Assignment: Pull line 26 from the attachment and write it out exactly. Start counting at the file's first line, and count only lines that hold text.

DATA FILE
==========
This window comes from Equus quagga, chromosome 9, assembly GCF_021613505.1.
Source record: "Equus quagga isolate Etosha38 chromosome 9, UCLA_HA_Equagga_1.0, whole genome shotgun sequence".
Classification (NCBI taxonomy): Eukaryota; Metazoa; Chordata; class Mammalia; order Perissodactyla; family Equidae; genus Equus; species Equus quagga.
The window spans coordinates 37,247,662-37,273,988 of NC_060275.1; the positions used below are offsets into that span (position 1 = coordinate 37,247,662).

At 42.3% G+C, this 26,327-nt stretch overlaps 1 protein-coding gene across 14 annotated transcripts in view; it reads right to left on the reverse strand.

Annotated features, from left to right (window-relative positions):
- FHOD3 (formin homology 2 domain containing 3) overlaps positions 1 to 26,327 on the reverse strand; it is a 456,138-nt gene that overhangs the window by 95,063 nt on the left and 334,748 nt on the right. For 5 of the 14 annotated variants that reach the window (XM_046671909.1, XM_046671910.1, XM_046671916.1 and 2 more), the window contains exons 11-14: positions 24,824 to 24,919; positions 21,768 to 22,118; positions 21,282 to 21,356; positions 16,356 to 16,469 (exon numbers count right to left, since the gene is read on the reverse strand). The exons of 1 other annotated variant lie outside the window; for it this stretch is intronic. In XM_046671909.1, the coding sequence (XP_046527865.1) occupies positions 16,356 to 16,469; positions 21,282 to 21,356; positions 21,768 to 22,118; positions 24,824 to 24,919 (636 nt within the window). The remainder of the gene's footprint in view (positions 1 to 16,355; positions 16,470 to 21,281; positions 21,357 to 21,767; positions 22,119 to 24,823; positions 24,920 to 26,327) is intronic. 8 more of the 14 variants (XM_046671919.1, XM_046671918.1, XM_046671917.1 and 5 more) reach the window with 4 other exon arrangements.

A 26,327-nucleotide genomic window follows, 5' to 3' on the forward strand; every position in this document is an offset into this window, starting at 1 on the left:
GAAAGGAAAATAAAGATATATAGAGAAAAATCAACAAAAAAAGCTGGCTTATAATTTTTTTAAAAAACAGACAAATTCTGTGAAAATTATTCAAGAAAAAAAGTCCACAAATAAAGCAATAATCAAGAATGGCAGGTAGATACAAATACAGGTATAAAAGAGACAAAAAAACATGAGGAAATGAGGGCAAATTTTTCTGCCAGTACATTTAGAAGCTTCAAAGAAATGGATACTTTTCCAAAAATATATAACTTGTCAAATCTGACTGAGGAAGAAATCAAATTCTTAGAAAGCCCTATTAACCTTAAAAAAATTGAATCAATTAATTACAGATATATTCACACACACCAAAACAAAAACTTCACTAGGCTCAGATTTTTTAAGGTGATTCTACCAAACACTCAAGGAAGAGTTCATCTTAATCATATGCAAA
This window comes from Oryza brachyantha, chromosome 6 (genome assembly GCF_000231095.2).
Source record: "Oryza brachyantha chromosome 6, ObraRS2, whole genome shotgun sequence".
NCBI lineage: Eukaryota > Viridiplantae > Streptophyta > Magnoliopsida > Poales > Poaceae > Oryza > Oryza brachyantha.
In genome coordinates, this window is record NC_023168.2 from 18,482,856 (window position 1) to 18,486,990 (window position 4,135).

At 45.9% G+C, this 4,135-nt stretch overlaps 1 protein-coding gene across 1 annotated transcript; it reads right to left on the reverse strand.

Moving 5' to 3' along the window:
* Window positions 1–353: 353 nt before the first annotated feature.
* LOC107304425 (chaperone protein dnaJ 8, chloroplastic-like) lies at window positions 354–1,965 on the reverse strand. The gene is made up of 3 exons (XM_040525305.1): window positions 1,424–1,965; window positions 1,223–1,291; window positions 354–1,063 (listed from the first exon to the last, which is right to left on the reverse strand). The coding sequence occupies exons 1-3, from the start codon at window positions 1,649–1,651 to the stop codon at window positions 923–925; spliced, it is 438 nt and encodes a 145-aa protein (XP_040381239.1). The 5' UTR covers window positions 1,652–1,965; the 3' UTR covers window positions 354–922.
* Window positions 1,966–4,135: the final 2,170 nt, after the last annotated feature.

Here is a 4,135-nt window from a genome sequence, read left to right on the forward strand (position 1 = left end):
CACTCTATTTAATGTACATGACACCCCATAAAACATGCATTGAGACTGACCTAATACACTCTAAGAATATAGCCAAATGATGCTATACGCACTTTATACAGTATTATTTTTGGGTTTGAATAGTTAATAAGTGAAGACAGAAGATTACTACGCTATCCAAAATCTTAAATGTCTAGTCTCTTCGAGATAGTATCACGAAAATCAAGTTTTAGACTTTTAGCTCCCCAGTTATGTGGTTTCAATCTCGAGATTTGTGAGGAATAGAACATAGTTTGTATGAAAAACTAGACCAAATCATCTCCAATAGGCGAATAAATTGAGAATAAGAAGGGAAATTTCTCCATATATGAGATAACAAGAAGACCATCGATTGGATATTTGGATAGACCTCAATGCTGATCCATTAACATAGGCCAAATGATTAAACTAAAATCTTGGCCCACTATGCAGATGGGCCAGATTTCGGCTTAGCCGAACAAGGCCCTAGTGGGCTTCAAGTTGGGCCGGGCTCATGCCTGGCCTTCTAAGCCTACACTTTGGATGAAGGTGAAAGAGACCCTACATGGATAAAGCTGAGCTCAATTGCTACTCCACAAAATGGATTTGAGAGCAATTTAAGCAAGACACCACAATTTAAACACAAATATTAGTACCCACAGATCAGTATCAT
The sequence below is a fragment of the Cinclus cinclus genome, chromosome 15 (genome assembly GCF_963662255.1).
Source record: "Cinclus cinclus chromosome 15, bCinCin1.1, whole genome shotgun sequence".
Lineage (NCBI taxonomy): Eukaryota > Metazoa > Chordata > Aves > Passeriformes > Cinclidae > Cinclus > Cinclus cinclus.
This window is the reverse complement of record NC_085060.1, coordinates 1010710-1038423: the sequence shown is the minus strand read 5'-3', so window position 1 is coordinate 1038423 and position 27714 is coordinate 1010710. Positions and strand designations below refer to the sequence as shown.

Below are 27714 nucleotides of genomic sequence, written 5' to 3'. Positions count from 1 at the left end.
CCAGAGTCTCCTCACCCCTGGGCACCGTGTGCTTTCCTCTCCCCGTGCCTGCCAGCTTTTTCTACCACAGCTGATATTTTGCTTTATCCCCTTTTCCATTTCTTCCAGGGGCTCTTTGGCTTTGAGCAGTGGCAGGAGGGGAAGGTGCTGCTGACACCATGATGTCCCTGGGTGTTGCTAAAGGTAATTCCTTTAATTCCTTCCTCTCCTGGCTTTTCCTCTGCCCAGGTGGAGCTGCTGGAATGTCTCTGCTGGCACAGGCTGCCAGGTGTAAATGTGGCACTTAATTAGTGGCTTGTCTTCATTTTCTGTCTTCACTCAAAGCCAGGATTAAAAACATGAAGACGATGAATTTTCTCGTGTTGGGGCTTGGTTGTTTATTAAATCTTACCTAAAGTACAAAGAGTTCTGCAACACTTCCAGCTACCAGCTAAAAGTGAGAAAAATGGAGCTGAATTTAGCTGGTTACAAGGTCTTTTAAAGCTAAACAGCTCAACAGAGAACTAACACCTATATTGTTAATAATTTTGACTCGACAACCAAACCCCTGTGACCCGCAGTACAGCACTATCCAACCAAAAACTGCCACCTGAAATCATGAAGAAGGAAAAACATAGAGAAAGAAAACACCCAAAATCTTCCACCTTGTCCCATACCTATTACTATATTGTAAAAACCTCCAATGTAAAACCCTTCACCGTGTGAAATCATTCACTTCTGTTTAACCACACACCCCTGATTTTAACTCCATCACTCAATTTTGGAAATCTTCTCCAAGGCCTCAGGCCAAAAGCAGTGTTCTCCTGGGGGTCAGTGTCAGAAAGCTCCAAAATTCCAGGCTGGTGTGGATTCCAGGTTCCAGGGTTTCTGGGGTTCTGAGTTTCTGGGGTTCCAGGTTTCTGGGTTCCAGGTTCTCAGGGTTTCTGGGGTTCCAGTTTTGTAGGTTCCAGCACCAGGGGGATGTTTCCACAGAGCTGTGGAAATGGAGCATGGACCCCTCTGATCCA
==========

CCAGAGTCTCCTCACCCCTGGGCACCGTGTGCTTTCCTCTCCCCGTGCCTGCCAGCTTTTTCTACCACAGCTGATATTTTGCTTTATCCCCTTTTCCATTTCTTCCAGGGGCTCTTTGGCTTTGAGCAGTGGCAGGAGGGGAAGGTGCTGCTGACACCATGATGTCCCTGGGTGTTGCTAAAGGTAATTCCTTTAATTCCTTCCTCTCCTGGCTTTTCCTCTGCCCAGGTGGAGCTGCTGGAATGTCTCTGCTGGCACAGGCTGCCAGGTGTAAATGTGGCACTTAATTAGTGGCTTGTCTTCATTTTCTGTCTTCACTCAAAGCCAGGATTAAAAACATGAAGACGATGAATTTTCTCGTGTTGGGGCTTGGTTGTTTATTAAATCTTACCTAAAGTACAAAGAGTTCTGCAACACTTCCAGCTACCAGCTAAAAGTGAGAAAAATGGAGCTGAATTTAGCTGGTTACAAGGTCTTTTAAAGCTAAACAGCTCAACAGAGAACTAACACCTATATTGTTAATAATTTTGACTCGACAACCAAACCCCTGTGACCCGCAGTACAGCACTATCCAACCAAAAACTGCCACCTGAAATCATGAAGAAGGAAAAACATAGAGAAAGAAAACACCCAAAATCTTCCACCTTGTCCCATACCTATTACTATATTGTAAAAACCTCCAATGTAAAACCCTTCACCGTGTGAAATCATTCACTTCTGTTTAACCACACACCCCTGATTTTAACTCCATCACTCAATTTTGGAAATCTTCTCCAAGGCCTCAGGCCAAAAGCAGTGTTCTCCTGGGGGTCAGTGTCAGAAAGCTCCAAAATTCCAGGCTGGTGTGGATTCCAGGTTCCAGGGTTTCTGGGGTTCTGAGTTTCTGGGGTTCCAGGTTTCTGGGTTCCAGGTTCTCAGGGTTTCTGGGGTTCCAGTTTTGTAGGTTCCAGCACCAGGGGGATGTTTCCACAGAGCTGTGGAAATGGAGCATGGACCCCTCTGATCCA